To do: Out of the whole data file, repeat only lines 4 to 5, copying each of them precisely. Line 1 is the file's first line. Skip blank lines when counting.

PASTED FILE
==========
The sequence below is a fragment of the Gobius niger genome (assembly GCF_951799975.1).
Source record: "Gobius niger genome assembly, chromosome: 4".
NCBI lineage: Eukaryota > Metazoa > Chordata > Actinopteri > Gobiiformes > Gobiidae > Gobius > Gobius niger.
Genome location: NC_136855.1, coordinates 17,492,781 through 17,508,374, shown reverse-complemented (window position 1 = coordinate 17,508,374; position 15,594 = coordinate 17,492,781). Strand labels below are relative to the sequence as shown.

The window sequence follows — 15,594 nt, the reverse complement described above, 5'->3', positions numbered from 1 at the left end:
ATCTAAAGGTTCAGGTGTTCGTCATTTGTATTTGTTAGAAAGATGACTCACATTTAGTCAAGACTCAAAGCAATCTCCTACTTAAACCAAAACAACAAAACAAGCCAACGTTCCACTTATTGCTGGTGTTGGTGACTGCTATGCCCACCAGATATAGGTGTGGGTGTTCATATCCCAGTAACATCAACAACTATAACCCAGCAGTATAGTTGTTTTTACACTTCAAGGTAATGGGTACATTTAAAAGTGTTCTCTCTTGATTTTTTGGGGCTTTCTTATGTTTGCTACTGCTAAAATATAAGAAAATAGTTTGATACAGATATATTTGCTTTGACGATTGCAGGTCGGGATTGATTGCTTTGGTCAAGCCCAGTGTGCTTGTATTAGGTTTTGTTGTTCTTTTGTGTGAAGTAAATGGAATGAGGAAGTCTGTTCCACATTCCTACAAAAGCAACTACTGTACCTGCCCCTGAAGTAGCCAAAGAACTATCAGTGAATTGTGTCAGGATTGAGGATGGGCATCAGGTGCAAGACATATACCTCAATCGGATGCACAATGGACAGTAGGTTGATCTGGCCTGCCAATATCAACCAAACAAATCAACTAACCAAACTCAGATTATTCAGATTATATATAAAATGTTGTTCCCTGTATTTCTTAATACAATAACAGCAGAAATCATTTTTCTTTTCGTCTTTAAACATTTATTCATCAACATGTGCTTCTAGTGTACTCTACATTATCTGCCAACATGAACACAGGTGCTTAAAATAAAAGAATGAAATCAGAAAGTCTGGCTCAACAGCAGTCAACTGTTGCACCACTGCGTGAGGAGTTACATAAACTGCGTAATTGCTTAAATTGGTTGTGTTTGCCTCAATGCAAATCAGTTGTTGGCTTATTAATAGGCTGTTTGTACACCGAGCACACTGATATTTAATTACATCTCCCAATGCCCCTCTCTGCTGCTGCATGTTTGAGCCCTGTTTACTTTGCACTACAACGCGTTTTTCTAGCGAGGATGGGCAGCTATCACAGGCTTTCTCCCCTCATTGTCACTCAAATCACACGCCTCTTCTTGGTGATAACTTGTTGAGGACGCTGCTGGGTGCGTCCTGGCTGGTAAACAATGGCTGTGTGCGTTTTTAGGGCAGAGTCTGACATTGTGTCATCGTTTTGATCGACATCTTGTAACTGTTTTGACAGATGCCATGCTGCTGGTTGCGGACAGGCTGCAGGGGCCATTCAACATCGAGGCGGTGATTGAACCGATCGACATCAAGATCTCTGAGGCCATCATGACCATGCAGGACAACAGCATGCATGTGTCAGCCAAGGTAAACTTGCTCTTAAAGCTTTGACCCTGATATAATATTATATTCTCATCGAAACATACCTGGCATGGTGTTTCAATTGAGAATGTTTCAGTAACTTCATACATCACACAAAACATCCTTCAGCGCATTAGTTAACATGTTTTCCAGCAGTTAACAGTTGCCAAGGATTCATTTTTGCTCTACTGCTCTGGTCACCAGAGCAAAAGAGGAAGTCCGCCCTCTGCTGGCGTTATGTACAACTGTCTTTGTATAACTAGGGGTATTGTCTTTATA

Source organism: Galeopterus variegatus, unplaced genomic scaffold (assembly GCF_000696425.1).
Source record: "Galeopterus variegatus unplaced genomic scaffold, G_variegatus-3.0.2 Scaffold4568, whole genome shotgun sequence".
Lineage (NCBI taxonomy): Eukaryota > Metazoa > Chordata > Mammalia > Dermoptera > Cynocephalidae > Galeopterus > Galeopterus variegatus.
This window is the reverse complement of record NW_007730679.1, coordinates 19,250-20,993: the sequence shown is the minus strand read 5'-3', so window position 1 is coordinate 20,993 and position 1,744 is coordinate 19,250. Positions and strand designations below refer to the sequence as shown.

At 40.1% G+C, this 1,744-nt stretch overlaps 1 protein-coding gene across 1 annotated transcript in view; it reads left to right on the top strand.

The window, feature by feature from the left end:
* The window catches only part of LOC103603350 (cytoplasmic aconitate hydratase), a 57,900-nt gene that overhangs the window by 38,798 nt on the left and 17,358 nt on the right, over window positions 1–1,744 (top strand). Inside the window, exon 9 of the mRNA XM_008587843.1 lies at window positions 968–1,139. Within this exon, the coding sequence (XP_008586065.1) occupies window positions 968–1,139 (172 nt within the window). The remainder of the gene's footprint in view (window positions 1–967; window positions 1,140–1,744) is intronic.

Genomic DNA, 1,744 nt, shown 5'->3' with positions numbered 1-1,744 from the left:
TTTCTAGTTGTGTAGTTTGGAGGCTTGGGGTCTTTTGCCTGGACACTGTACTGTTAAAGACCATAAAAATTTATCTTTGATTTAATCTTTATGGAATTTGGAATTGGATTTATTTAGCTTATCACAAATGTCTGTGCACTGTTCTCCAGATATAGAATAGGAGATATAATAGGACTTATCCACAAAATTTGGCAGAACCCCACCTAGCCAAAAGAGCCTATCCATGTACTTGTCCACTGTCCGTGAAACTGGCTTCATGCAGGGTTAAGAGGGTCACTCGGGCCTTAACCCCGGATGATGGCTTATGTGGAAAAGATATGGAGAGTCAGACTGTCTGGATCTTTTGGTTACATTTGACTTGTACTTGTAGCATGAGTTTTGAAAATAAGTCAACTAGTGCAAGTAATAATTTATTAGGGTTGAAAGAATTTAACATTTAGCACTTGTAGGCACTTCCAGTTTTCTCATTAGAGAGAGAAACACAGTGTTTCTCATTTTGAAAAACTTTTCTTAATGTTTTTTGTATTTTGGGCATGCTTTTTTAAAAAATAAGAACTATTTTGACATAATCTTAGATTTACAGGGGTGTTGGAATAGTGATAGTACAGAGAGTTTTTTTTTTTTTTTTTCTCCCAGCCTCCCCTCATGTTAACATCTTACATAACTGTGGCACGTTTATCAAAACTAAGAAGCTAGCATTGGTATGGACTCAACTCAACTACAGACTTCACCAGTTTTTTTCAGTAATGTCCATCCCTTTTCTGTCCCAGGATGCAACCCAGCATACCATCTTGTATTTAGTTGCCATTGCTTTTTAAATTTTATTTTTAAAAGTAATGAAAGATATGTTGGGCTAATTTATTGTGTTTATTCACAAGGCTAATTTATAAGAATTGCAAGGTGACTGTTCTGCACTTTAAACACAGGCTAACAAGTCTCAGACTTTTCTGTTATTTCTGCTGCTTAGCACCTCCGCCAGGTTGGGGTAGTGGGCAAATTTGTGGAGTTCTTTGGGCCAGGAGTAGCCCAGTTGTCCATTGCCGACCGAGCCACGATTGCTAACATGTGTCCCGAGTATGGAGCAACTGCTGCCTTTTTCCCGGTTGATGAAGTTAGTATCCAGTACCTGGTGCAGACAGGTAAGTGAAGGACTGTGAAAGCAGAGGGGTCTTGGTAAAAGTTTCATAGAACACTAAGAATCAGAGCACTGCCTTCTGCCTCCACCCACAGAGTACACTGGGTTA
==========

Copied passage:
Genome location: NC_136855.1, coordinates 17,492,781 through 17,508,374, shown reverse-complemented (window position 1 = coordinate 17,508,374; position 15,594 = coordinate 17,492,781). Strand labels below are relative to the sequence as shown.

The window sequence follows — 15,594 nt, the reverse complement described above, 5'->3', positions numbered from 1 at the left end: